Children pointed, tourists snapped photos, and Washington D.C. office workers on lunch break stopped to stare as the gargantuan “Toxic Trader” puppet lurched down Pennsylvania Avenue today past the White House on its way to the Bush administration-backed Import Safety Summit.
There, in this street theater production, the puppet attempted to confront corporate lobbyists, CEOs and Bush administration officials meeting at the Grand Hyatt Hotel. "Toxic Trader" wanted to eliminate trade barriers and implement voluntary standards for safety instead of instituting government inspections for consumer protection against unsafe imports. But union supporters dressed as the red-caped "Toxic Avengers," saved the day.
Later, steelworkers also dropped a huge banner inside the hotel as the Import Safety Summit completed, announcing to the participants “Unfair Trade Kills.” These victims have included a four-year-old boy who died after swallowing a lead pendant that came on his shoe, 81 patients who succumbed after using contaminated heparin blood thinner imported from Chinese manufacturers, and two Philadelphia carpenters who died in a car crash caused by defective imported tires.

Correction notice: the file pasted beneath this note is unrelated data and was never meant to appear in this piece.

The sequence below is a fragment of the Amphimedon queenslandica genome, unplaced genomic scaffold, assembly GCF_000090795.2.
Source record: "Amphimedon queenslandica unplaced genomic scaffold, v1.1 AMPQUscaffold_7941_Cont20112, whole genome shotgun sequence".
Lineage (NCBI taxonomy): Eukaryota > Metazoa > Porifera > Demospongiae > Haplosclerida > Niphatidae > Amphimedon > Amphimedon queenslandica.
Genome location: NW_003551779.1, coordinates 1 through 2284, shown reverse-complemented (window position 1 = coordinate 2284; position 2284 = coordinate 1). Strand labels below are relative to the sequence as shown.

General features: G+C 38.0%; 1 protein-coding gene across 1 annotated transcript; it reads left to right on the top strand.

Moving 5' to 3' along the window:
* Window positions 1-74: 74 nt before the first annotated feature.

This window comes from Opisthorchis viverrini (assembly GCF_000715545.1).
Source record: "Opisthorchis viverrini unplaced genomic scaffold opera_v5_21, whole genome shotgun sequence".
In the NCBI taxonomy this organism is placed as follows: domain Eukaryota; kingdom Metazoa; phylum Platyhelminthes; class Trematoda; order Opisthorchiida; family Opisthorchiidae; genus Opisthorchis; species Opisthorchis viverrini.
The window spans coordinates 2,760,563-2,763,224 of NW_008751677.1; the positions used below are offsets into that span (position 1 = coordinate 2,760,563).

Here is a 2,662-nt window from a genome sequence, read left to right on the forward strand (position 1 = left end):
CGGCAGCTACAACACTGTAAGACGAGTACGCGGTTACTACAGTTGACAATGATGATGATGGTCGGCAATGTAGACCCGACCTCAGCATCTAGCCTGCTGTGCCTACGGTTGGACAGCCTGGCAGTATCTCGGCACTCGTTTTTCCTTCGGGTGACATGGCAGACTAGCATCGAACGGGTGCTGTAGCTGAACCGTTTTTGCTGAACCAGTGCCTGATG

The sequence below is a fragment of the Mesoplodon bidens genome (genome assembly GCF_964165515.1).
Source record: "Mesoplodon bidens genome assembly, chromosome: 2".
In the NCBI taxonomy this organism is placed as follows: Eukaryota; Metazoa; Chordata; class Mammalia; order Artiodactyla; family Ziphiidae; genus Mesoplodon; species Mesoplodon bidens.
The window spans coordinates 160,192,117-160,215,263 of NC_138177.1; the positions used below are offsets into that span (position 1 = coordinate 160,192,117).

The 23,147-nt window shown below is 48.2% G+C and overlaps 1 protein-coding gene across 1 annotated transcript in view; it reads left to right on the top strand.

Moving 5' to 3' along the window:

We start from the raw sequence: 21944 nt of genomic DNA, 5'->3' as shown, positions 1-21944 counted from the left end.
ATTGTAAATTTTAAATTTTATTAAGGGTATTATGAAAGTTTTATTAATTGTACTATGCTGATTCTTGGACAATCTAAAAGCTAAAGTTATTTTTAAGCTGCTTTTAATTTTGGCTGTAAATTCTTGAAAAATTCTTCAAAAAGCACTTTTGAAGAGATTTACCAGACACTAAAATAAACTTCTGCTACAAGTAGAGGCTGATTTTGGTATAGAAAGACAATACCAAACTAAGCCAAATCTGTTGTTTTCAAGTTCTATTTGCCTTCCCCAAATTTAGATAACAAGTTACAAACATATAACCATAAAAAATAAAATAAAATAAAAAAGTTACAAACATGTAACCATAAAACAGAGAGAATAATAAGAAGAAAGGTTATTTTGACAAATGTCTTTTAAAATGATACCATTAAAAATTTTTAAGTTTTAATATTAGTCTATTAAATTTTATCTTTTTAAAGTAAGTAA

These deaths are detailed in a report issued yesterday called “The Toxic Truth: Unfair Trade Kills,” available at usw.org.
The street theater production was created by the United Steelworkers to protest unfair trade practices that have resulted in toxic imported products and exported American jobs. It features the “Toxic Trader,” an oversized puppet created by artist Tavia La Folette, whose gargantuan three-dimensional caricatures have toured Europe, Eastern Europe, South America and Japan.
“Toxic Trader” performed today with the help of Service Employees International Union interns, the AFL-CIO and rallying and marching devotees to the cause from Communication Workers of America, Jobs with Justice, the Sierra Club, and Public Citizen.
They chanted as they marched several blocks, from the AFL-CIO headquarters to the Hyatt, with the aid of a Washington, D.C., motorcycle police officer motorcade. Chants included, “Gas is lead-free, why can’t toys be?”
The "Toxic Trader" carries a Thomas the Tank Engine replica in one of its gigantic hands because Thomas was among the beloved toys made in China that was recalled because of toxic levels of lead paint. Another chant was, “Get the lead out; get the greed out.”
After marching to the hotel and performing, speakers addressed trade issues, using a bull horn in front of the Hyatt, where the Import Safety Summit meetings were being conducted.
Joslyn N. Williams, president of the Metropolitan Washington Council of the AFL-CIO, told the gathering, “You are true patriots willing to stand up to multinationals and put public interests above corporate interests.”
“We are here today to say we are not willing to stand by and allow American interests to be subjugated to corporate greed,” he added. He urged them at the end: “Put people above profits!”
Liz Laycak, an intern at the United Steelworkers, who performed as a "Toxic Avenger," told the group her father lost his job because his plant was outsourced and her family was living on the streets. “To everyone who has ever suffered,” she said, “We can stop it together . . . we will take these greedy CEOs off their high tower.”